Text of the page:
Image credit: Lisa Brooke at Miranda Hotel
It’s the birthplace of modern Australia and lays claim to Captain Cook’s landing site. It also houses one of Australia’s most famous beaches and set the scene for some of our best homespun reality shows (but let’s not talk about that). Despite its colourful past, The Shire (aka God’s Country) is forging a new reputation for itself as a foodie hub and even city-dwellers can’t resist its tasty pull.
When it comes to pub-bistro-nightclub-super-combos, Miranda Hotel really does have something for everyone, including the Courtyard beer garden where you can listen to acoustic musicians on Fridays and Sundays. Want more? Try the bistro, with amazing pub style food you can enjoy indoors or go out and bask in the alfresco section, and a nightclub featuring local and international DJs. Want more? You go it! Small bar and eatery The Lane is the perfect place to wine and dine. Be sure to gather a group of your nearest and dearest for a whole suckling pig done to juicy, juicy perfection by head chef, Adam Bolton.
Continuing our love of the Westfield Miranda dining precinct, Mejico is all about fresh and seasonal, market-to-table food that draws inspiration from across Mexico. There’s that famous table-side made guacamole, and the selection of small plates are epic (go for the tacos), but the big plates of sticky beef short ribs, swordfish steaks or Hunter Valley lamb with house made chimichurri are the real winners.
Paul’s Famous Hamburgers
As the name suggests, Paul’s is arguably one of The Shire’s most notorious foodie stops and one of Sydney’s best burgers. In fact, most people travelling south of Sydney have acquainted themselves with an old school beef burger (with the lot, of course), crispy fries, and a signature pulpy pineapple drink. It’s a far cry from the wagyu/brioche combos you see at upmarket joints around the city, but ask any one of the line dwellers and they’ll tell you that there’s no accounting for almost 60 years of greasy perfection.
If you’re used to leaving vegetarian cafes hungry and yearning for a bacon butty, you’re in for a pleasant surprise at Pilgrims. In fact, the breakfast burger is so chock-full of avo, cheese, roasted mushroom, egg, soy mayo and greens that meat feels kind of incidental. It’s small touches like house made pesto in the sourdough special and wraps filled with rustic hummus and tabouli that help this joint stand out from the seafood and burger restaurants chocking up Cronulla’s main drag.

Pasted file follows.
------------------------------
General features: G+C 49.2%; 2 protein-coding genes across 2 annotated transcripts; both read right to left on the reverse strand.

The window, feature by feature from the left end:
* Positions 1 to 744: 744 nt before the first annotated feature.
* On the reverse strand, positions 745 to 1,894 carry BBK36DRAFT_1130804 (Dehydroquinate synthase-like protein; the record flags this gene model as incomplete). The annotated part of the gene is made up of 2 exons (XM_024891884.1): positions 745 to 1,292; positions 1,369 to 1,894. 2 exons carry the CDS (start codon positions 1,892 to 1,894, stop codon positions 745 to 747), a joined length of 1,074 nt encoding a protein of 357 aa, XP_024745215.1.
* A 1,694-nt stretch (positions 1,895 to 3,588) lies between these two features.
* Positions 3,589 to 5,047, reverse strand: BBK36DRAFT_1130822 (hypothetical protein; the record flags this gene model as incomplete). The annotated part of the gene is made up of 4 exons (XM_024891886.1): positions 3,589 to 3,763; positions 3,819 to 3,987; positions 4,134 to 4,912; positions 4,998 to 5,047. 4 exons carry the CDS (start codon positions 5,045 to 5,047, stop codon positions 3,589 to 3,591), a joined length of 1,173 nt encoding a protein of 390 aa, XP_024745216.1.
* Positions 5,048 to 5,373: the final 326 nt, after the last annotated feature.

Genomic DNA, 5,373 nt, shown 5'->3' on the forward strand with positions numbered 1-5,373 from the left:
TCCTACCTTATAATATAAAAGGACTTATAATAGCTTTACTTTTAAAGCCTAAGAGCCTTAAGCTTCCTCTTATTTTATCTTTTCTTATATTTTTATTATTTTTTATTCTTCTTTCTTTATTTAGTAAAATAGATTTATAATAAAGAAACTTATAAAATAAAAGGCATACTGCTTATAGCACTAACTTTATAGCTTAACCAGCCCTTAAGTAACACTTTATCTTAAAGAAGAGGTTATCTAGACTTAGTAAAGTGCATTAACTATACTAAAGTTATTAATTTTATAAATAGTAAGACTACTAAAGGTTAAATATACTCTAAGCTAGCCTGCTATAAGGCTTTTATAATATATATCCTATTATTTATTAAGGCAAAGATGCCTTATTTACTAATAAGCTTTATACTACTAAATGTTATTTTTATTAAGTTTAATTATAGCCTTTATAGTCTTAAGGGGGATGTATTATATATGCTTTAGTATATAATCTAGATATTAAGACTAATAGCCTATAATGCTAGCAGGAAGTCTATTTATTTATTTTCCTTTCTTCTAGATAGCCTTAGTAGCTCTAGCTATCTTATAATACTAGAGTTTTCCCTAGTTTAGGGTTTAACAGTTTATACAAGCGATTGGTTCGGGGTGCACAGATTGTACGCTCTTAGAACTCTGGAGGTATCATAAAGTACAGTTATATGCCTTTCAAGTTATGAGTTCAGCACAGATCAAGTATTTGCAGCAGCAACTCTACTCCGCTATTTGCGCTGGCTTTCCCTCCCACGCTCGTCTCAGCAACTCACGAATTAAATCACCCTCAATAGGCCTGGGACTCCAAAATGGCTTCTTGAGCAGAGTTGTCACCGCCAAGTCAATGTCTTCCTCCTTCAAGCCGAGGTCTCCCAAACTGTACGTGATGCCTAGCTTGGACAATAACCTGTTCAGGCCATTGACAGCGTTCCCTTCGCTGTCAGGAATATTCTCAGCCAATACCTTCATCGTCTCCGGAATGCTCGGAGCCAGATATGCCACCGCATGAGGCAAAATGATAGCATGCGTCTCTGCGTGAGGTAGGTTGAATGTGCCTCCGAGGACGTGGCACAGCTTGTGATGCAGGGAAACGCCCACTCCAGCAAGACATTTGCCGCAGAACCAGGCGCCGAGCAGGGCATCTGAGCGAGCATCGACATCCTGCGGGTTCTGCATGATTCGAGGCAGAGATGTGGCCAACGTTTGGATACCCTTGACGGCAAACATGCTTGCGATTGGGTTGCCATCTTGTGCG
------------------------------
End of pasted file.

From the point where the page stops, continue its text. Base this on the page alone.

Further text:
It’s a Sydney Thai restaurant that looks nothing like your run-of-the-mill Thai joint. For starters, there’s not a tuk tuk or Buddha in sight. Instead, you’re faced with a bright and breezy dining space that suits its proximity to the beach. The menu at Alphabet Street is fairly standard Thai fare, but even dishes like pad see ew offer fresh and exciting flavours. Pro tip: Make sure you ask staff if the special “Thairamisu” is available for dessert.
The Italian Kitchen Miranda
Westfield Miranda is Sydney’s newest shopping-centre-and-dining-precinct and, with the likes of Messina and Kazbah under its roof, it’s doing a pretty stellar job of converting the skeptics. The Italian Kitchen Miranda is a casual eatery by day and glitzier affair at night. The food is at the level you’d expect from the Dedes Group (Flying Fish, Watergrill, Deckhouse), with family pleasers like antipasti and wood fired pizzas and a top-notch drinks list from which you should definitely choose a glass (or four) of Cavazza Prosecco.
We’ve seen a veritable explosion of Cronulla restaurant openings over the past few years, and none have been more anticipated than Giro Osteria—a laid-back Italian trattoria with views across Kingsway. Chef Ruben Martinez (last seen at La Scala in Woollahra) is all about local ingredients and very rustic touches like whole snapper cooked in filtered seawater.
What’s that? You’ve had your fill of contemporary Aussie fare and Italian classics? You need a bit of yellow fin tuna in your life? Perhaps you’ve gone all primal on us and need some wild rice sushi in your diet. Good thing Aomori sources their goods from top shelf suppliers like De Costi. Maguro (tuna), anyone?
The Duck Republic
Situated a stone’s throw from Cronulla Beach on Gerrale Street, this is the kind of hipster bistro you’d find in Surry Hills or Darlo, but thankfully you don’t have to go that far. There’s always a duck dish on the menu, but you can also try things like barbequed whole sand whiting and char-grilled Southern Highlands kangaroo strip loin.
Din Tai Fung
Sydney certainly has its fair share of Shanghai style restaurants. But then again, there’s always room for more soup dumplings from Din Tai Fung. Much like its other outlets, this restaurant is decked out in floating bamboo steamers and a good view of the mask-clad dumpling ladies patting and pinching each silky xiao long bao before they meet their steamy fate.
This Sylvania eatery is delicious proof that the craft beer phenomenon is officially everywhere. That’s right, hipsters, Blackrock has established its own micro brewery and it’s got the goods to prove it. The restaurant itself is substantial and looks a lot like the kind of brewery you might rock up to in the Hunter or Orange, but without the three or four hour drive.
Please note Blackrock Brasserie is now closed.